The new Popular Mechanics did a spread on the item below. They are
now priced about $5,000 which is way cheaper and smaller than other
units out there. The prediction is for machines under $1,000 within 2
years. This could get interesting.
It would be interesting to know how long one of those 5'' x 5" x 5"
objects takes to turn out, because if it was fast enough, you'd have a
whole new way of doing small run model kits.
In fact, you could have programs for thousands of models on hand and
turn them out on demand as they were ordered by customers. It would
certainly be less labor-intensive and messy than resin models and RTV
molds as far as production went, and if the program was detailed enough
should be able to capture small details fairly well.
On the other hand, creating the program to make something could be
extremely time intensive by the time you get down to fine details like
rivets, and might take longer than creating a master that would then be
Maybe one would make a master model by the usual means, then optically
scan it into a program, rather than trying to do a detailed 3D rendering
of it to create the program.
on 8/14/2007 4:00 PM Pat Flannery said the following:
I saw one of those things on a TV magazine show.
After the computer did its thing with a statue graphic and sent it to
the 3D printer, they dug out a 3D model of the computer image from a
large box of , what looked like sand. The statue model was about a foot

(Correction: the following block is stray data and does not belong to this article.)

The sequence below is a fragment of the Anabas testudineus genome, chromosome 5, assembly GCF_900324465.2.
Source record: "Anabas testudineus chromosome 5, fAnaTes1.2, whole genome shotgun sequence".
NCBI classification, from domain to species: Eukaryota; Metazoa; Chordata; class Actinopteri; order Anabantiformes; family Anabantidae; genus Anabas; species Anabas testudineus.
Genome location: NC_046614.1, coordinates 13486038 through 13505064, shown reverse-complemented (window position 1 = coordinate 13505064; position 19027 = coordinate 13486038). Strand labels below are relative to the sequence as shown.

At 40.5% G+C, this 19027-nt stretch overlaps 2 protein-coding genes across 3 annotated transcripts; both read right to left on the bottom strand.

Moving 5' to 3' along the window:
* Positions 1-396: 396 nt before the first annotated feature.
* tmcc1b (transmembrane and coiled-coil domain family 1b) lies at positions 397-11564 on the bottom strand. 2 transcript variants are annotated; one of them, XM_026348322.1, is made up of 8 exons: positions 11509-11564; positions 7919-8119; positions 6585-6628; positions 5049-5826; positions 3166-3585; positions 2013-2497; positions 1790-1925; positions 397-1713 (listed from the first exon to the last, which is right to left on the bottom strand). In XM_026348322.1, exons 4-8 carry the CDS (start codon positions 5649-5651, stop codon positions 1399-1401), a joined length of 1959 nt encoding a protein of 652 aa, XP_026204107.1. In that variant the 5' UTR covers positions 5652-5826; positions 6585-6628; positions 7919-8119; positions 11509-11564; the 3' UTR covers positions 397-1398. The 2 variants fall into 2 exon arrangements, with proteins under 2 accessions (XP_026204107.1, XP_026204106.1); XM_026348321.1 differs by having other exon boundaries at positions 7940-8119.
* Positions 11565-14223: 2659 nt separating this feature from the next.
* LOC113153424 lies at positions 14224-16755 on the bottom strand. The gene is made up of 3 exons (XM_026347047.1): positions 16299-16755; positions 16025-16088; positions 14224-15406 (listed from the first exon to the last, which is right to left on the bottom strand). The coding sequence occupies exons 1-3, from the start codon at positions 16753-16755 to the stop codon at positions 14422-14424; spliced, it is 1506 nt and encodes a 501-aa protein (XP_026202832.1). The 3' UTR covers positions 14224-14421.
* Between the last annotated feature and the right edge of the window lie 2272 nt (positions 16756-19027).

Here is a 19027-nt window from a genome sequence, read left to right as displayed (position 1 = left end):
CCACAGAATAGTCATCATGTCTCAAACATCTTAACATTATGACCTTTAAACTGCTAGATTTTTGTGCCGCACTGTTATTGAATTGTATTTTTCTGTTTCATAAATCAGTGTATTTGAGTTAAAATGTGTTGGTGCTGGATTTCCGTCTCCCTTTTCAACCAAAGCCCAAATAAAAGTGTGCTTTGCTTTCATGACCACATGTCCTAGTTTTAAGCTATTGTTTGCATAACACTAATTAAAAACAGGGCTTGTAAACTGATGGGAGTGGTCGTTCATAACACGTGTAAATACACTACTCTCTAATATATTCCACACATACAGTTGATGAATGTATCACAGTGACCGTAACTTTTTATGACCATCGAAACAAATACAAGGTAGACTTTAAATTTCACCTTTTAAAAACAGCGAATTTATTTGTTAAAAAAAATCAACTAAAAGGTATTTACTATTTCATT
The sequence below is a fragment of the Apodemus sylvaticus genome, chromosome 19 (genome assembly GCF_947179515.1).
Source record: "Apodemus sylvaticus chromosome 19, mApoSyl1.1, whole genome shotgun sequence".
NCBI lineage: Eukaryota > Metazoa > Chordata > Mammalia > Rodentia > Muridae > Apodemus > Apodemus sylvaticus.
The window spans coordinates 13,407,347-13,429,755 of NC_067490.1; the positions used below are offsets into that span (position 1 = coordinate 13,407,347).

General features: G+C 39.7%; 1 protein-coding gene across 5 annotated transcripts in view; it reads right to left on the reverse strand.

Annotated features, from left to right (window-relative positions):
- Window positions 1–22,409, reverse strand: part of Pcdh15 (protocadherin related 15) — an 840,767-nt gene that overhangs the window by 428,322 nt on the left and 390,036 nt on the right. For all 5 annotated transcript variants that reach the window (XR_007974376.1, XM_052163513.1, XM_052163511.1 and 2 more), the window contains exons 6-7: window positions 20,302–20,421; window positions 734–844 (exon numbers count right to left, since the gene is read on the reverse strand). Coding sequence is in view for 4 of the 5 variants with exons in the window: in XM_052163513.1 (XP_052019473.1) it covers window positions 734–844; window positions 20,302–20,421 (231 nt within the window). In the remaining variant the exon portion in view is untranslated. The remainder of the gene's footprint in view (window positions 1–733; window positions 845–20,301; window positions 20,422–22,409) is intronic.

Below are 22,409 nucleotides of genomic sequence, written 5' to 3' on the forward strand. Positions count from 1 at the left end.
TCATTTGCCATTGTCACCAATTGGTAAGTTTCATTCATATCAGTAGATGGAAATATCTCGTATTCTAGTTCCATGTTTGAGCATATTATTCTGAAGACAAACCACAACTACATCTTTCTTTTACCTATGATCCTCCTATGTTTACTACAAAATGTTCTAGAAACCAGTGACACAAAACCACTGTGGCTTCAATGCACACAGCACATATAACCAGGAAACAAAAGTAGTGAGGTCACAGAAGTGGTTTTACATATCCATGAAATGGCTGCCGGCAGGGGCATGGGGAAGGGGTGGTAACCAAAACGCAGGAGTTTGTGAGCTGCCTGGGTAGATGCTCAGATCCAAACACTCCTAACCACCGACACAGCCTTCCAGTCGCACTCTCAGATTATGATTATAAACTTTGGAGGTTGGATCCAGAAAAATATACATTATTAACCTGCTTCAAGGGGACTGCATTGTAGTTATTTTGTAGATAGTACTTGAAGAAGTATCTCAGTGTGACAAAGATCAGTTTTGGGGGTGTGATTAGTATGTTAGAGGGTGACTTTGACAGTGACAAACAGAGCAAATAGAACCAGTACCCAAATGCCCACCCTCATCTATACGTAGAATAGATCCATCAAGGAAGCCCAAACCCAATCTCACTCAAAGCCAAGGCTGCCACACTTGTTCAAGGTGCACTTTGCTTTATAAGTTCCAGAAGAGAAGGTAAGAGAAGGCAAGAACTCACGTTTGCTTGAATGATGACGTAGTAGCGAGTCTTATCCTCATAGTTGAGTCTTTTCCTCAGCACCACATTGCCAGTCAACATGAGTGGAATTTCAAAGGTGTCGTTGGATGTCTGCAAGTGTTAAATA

tall, and appeared to be a solid form of that sand.
eventually you'll put the object on a glass with 360 degree scan capability,
hit copy and whoa-laa. i suspect there will be a computerized way to enter the
specs and have the pc do it all. pc's can do vitually anything if you know how
to program it.
we are still a pre-scientific species. once we learn to think and ask
correctly, you'll REALLY be impressed.
But you'd still have to paint it... now assuming it was an aircraft, and
they managed to place the whole cockpit into it during manufacture...
you are really going to have some fun painting the inside through the
cockpit opening (although I've done this in a few occasions)
There's also the fact of that layer thickness of .01 inch they mention;
that's not good enough to manufacture a really super-smooth surface,
like is needed for a car body or a canopy, although it might work for a
If detail fidelity goes way up, you could still manufacture
sub-assemblies via this method that would be glued together like a
conventional resin kit. It seems to be a lot of trouble to go to to
manufacture a limited edition model though unless you can assure
yourself of fairly numerous sales. One of the smaller aircraft models I
have is a 1/72 scale Ba-349 Natter rocket fighter; that's probably
around 4-5 cubic inches of material, so actual material cost using this
process would be $4 - $5, which is pretty reasonable; you could sell
them for $10 each and make a profit. But consider the number of
man-hours that would go into writing the program that the machine will
use to make them to the level of detail of a injection-molded or resin
cast kit, and the economics don't look as good unless you sell quite a few.
On small things this may work, but as the size starts increasing, things
don't look as good; a 1/72 scale B-17 is going to be around 50 cubic
inches of material or more, so now cost is up to $50 just for materials.
Once you go beyond that size things go completely off the deep end as
far as material cost go due to the square/cube law in relation to size
and volume goes... a hypothetical 1/32th scale B-17 now ends up costing
several hundred dollars for materials alone even if it's all made very
There's also the problem of how you get the excess unsolidified forming
production material out of the inside things of like the tires, where
there is no obvious way for it to be poured out.